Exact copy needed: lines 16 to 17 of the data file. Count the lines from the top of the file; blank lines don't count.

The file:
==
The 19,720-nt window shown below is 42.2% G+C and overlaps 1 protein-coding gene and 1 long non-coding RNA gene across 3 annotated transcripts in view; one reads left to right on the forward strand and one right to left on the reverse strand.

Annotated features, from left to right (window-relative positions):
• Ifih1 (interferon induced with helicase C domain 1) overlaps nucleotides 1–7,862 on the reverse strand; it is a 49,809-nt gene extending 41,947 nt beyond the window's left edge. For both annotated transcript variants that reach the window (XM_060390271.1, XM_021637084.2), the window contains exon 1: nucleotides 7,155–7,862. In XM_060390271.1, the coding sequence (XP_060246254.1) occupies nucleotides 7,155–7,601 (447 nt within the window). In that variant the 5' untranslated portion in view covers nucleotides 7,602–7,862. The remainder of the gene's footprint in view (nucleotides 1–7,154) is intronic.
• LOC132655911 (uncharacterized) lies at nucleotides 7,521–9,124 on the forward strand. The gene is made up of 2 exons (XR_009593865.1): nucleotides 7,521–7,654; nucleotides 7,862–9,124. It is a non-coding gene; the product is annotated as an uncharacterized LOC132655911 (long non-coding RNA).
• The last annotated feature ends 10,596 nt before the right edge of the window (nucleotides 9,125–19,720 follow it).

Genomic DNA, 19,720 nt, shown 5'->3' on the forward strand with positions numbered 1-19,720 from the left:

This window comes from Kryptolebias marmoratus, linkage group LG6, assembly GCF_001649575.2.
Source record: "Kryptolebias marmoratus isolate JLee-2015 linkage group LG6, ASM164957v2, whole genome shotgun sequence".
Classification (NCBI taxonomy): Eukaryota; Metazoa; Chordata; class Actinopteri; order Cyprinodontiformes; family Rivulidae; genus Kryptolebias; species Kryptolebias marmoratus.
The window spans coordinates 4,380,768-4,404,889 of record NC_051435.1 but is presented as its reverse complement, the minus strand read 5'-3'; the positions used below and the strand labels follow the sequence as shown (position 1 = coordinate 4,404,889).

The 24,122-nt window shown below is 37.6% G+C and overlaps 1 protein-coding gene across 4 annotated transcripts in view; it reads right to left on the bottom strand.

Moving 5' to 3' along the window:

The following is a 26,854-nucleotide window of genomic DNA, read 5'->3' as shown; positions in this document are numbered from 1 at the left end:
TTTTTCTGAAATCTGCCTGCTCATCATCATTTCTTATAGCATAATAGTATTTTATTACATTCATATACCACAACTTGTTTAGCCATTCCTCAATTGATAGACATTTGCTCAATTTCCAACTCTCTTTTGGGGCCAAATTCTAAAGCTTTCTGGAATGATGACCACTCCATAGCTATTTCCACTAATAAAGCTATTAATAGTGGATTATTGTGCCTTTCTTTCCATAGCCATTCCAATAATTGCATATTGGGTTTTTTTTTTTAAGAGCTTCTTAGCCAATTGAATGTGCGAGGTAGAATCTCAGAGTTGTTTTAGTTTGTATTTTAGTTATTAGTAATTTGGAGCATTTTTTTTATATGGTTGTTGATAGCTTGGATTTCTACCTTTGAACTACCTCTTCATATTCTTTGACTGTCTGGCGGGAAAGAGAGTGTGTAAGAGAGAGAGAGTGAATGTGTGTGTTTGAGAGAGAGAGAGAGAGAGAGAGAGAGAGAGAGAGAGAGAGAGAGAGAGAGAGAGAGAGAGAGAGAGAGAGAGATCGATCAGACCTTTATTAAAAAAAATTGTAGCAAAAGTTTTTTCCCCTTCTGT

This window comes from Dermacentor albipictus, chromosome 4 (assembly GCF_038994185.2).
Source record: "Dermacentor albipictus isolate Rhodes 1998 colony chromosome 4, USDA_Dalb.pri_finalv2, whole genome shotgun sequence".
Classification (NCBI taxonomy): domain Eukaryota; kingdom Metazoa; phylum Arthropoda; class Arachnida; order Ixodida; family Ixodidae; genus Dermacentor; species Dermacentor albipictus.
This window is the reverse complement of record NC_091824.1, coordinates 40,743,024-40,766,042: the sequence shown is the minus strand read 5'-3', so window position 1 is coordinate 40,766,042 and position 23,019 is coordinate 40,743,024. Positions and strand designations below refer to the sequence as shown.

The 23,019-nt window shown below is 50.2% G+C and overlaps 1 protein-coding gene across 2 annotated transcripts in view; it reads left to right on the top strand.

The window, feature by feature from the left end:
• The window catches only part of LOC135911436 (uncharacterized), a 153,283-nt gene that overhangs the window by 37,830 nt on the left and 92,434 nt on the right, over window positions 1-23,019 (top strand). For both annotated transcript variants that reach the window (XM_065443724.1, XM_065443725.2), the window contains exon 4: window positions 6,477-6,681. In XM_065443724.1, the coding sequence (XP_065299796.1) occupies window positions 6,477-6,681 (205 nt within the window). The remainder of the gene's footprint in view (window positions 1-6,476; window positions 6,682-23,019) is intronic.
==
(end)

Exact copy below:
Source record: "Dermacentor albipictus isolate Rhodes 1998 colony chromosome 4, USDA_Dalb.pri_finalv2, whole genome shotgun sequence".
Classification (NCBI taxonomy): domain Eukaryota; kingdom Metazoa; phylum Arthropoda; class Arachnida; order Ixodida; family Ixodidae; genus Dermacentor; species Dermacentor albipictus.